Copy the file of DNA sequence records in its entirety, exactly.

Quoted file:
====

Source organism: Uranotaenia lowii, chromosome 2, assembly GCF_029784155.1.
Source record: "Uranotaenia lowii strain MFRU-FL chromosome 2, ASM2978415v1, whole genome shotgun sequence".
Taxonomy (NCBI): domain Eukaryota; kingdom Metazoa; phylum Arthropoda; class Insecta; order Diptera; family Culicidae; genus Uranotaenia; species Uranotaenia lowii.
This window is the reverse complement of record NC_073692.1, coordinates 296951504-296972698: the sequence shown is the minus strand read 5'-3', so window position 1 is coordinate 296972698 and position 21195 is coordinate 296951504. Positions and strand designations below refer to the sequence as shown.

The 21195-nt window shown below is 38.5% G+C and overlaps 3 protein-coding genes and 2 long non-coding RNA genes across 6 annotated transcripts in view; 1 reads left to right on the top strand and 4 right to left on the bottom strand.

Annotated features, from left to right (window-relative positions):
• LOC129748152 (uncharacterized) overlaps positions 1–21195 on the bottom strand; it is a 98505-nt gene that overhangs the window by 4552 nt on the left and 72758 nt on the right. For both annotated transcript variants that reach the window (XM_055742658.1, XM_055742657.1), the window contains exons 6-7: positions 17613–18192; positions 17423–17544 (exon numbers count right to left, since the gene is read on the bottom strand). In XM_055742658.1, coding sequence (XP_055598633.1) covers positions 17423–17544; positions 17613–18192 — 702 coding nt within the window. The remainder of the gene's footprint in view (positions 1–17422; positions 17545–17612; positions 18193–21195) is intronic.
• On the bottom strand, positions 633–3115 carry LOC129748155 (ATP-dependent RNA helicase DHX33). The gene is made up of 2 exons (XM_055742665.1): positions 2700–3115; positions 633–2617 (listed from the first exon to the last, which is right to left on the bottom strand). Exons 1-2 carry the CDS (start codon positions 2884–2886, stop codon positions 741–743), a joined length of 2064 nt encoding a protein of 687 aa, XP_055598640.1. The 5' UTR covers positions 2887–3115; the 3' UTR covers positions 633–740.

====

Source organism: Uranotaenia lowii, chromosome 2, assembly GCF_029784155.1.
Source record: "Uranotaenia lowii strain MFRU-FL chromosome 2, ASM2978415v1, whole genome shotgun sequence".
Taxonomy (NCBI): domain Eukaryota; kingdom Metazoa; phylum Arthropoda; class Insecta; order Diptera; family Culicidae; genus Uranotaenia; species Uranotaenia lowii.
This window is the reverse complement of record NC_073692.1, coordinates 296951504-296972698: the sequence shown is the minus strand read 5'-3', so window position 1 is coordinate 296972698 and position 21195 is coordinate 296951504. Positions and strand designations below refer to the sequence as shown.

The 21195-nt window shown below is 38.5% G+C and overlaps 3 protein-coding genes and 2 long non-coding RNA genes across 6 annotated transcripts in view; 1 reads left to right on the top strand and 4 right to left on the bottom strand.

Annotated features, from left to right (window-relative positions):
• LOC129748152 (uncharacterized) overlaps positions 1–21195 on the bottom strand; it is a 98505-nt gene that overhangs the window by 4552 nt on the left and 72758 nt on the right. For both annotated transcript variants that reach the window (XM_055742658.1, XM_055742657.1), the window contains exons 6-7: positions 17613–18192; positions 17423–17544 (exon numbers count right to left, since the gene is read on the bottom strand). In XM_055742658.1, coding sequence (XP_055598633.1) covers positions 17423–17544; positions 17613–18192 — 702 coding nt within the window. The remainder of the gene's footprint in view (positions 1–17422; positions 17545–17612; positions 18193–21195) is intronic.
• On the bottom strand, positions 633–3115 carry LOC129748155 (ATP-dependent RNA helicase DHX33). The gene is made up of 2 exons (XM_055742665.1): positions 2700–3115; positions 633–2617 (listed from the first exon to the last, which is right to left on the bottom strand). Exons 1-2 carry the CDS (start codon positions 2884–2886, stop codon positions 741–743), a joined length of 2064 nt encoding a protein of 687 aa, XP_055598640.1. The 5' UTR covers positions 2887–3115; the 3' UTR covers positions 633–740.